Captain Suckling just happened to be Horatio Nelson's uncle. At the tender age of 12, Nelson begged his uncle to take him on board his ship. An amused Suckling wondered,
"What has poor Horace done, who is so weak, that he, above the rest, should be sent to rough it out at sea?"
but nonetheless took the young Nelson on board as a midshipman in April 1771.
Nothing much happened while Nelson was with her, however, and he was long gone to another ship by the time the Raisonnable joined the North American station during the American Revolutionary War, from 1776 - 1780.
On the 2nd April 1801 Nelson, all grown-up, led his own division in the Battle of Copenhagen. His first ship, Raisonnable (captained by John Dilkes), though present at the battle, did not take part because she was in Admiral Hyde Parker's division which, approaching the action slowly against the wind, didn't reach the fighting in time before Hyde Parker decided they ought to withdraw (a signal which Nelson famously ignored by putting the telescope to his blind right eye and declaring "I really do not see the signal!", and, "I have only one eye, I have a right to be blind sometimes.").
In 1803, while Nelson was Commander-in-Chief of the Mediterranean, the Raisonnable was in the Channel Fleet commanded by Admiral Cornwallis, blockading the French fleet in Brest. In 1805, captained by Josias Rowley, she fought in the Battle of Cape Finisterre against the French fleet under Admiral Villeneuve, which had been running from Nelson from the Med to the West Indies and back again to northern Spain. They had been intercepted by Admiral Robert Calder's fleet, including the Raisonnable, but the result was indecisive as Calder failed to push the action, and the French escaped to Cadiz.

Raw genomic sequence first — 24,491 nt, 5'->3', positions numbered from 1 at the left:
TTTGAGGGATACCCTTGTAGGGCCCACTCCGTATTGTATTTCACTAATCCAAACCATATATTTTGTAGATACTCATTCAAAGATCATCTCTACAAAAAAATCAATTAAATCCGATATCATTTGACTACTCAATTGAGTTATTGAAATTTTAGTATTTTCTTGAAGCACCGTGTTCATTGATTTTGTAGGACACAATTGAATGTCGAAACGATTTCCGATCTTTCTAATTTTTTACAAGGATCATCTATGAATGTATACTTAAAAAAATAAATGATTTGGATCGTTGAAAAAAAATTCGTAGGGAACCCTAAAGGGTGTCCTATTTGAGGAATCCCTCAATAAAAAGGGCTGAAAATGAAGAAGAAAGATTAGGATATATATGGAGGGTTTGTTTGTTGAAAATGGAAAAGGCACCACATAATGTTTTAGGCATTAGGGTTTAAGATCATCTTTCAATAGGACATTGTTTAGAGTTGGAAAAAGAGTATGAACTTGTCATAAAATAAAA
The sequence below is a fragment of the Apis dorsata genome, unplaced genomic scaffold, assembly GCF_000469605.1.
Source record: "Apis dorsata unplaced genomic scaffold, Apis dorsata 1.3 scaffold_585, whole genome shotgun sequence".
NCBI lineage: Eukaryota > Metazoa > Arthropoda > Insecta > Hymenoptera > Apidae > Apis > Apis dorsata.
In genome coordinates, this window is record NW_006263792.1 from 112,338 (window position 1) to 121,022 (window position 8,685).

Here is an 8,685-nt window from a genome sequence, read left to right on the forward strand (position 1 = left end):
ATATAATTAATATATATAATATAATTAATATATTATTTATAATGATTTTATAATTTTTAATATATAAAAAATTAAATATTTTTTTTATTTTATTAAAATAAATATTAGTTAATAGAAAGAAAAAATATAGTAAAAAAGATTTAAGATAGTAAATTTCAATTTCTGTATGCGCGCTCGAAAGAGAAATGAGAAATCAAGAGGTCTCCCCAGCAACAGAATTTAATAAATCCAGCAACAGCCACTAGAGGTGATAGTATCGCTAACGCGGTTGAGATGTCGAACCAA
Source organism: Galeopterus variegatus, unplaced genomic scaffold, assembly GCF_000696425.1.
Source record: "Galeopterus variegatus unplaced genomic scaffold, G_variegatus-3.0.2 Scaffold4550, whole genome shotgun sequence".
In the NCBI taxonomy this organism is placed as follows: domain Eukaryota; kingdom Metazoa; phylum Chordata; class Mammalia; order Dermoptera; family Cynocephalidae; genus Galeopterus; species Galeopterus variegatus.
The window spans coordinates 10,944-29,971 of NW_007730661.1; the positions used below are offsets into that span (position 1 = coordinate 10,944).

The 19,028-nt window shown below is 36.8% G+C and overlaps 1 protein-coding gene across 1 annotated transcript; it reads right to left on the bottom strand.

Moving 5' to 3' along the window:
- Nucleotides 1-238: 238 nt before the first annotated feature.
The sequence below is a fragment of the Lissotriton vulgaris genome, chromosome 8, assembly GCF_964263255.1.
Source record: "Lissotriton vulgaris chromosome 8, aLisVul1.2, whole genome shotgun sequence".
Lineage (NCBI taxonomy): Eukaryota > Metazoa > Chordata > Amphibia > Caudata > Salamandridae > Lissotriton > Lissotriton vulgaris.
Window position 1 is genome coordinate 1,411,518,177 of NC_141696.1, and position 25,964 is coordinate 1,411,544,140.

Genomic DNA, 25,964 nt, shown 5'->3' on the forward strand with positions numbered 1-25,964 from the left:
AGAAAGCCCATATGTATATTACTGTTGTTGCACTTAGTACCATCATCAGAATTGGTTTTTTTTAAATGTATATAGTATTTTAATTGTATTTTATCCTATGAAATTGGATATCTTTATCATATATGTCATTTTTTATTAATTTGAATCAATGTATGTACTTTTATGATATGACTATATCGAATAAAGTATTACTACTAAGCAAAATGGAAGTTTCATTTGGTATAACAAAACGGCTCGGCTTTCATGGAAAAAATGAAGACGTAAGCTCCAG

And in 1805, the Raisonnable was with Comm. Sir Home Riggs Popham's squadron during the campaign to take Cape Town from the Dutch, and remained in the area until 1810. Then, in November that year, she was hulked in Chatham and became a receiving ship (used to house new recruits in a harbour before they were assigned to a ship). She was eventually broken up in 1815.
Nelson's uncle and captain of the Raisonnable, Maurice Suckling.